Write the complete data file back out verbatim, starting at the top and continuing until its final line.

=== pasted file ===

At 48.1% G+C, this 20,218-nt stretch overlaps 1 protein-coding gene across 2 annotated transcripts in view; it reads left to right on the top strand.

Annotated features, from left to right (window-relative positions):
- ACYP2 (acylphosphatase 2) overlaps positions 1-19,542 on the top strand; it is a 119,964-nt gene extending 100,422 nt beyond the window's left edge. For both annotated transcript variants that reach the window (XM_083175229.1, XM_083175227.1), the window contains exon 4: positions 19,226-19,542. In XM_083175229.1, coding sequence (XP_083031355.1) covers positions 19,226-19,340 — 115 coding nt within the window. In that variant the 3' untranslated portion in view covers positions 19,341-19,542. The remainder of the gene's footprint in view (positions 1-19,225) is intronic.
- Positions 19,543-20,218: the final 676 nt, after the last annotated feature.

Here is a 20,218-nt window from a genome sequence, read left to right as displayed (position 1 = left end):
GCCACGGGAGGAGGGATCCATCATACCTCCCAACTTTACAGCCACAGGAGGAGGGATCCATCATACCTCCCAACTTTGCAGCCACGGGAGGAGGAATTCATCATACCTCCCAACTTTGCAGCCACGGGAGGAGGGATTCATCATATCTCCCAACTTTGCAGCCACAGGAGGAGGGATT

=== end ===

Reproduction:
At 48.1% G+C, this 20,218-nt stretch overlaps 1 protein-coding gene across 2 annotated transcripts in view; it reads left to right on the top strand.

Annotated features, from left to right (window-relative positions):
- ACYP2 (acylphosphatase 2) overlaps positions 1-19,542 on the top strand; it is a 119,964-nt gene extending 100,422 nt beyond the window's left edge. For both annotated transcript variants that reach the window (XM_083175229.1, XM_083175227.1), the window contains exon 4: positions 19,226-19,542. In XM_083175229.1, coding sequence (XP_083031355.1) covers positions 19,226-19,340 — 115 coding nt within the window. In that variant the 3' untranslated portion in view covers positions 19,341-19,542. The remainder of the gene's footprint in view (positions 1-19,225) is intronic.
- Positions 19,543-20,218: the final 676 nt, after the last annotated feature.

Here is a 20,218-nt window from a genome sequence, read left to right as displayed (position 1 = left end):
GCCACGGGAGGAGGGATCCATCATACCTCCCAACTTTACAGCCACAGGAGGAGGGATCCATCATACCTCCCAACTTTGCAGCCACGGGAGGAGGAATTCATCATACCTCCCAACTTTGCAGCCACGGGAGGAGGGATTCATCATATCTCCCAACTTTGCAGCCACAGGAGGAGGGATT